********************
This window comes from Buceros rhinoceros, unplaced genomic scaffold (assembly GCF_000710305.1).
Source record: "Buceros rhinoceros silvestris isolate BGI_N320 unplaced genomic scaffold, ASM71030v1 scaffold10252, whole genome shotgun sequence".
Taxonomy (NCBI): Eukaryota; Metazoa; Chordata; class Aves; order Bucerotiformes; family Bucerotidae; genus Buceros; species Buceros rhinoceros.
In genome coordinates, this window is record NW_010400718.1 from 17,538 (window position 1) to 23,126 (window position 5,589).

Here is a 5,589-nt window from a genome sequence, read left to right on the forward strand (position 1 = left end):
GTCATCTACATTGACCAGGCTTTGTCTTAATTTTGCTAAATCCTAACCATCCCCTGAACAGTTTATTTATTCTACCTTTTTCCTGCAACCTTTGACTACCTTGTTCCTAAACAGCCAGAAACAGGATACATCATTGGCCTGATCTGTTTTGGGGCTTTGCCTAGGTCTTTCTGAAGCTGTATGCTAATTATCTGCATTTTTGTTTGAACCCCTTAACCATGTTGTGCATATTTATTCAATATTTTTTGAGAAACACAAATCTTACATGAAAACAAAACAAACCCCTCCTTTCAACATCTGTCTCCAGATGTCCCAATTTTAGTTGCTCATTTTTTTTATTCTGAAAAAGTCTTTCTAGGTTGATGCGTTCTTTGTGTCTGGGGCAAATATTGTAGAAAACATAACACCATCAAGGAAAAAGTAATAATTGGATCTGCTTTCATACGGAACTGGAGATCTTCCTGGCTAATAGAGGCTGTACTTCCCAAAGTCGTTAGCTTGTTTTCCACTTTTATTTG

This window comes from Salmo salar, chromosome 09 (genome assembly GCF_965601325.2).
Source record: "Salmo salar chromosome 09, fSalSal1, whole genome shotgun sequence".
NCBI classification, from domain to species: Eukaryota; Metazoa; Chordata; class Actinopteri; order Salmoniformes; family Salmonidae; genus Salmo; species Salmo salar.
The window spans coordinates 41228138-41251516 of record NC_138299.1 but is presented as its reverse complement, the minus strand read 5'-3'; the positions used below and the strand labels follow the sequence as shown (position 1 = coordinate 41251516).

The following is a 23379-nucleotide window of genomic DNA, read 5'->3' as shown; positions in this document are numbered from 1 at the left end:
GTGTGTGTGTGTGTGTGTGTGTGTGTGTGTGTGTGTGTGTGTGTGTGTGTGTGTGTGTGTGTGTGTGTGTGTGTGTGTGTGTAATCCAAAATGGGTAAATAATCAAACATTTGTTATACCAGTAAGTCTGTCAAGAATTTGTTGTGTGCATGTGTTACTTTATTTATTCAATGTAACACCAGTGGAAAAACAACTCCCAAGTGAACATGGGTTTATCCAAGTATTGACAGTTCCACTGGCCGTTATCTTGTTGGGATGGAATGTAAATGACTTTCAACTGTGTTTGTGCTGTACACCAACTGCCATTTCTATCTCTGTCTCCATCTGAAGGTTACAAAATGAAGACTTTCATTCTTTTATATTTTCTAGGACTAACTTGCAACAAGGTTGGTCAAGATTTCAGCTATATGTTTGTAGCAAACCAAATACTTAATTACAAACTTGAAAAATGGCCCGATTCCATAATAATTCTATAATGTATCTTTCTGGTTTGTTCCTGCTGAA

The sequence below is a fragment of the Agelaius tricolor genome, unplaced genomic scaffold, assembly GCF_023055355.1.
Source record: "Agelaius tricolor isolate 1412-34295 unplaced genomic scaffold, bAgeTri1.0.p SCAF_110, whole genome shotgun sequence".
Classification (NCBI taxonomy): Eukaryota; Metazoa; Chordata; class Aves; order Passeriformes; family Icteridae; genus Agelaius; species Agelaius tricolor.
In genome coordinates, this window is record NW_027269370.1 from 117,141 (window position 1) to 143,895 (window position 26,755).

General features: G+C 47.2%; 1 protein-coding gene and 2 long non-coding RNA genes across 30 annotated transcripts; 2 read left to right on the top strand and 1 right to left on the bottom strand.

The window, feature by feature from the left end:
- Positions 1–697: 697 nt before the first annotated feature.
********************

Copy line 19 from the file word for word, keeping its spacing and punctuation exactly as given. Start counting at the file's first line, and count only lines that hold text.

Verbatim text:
- Positions 1–697: 697 nt before the first annotated feature.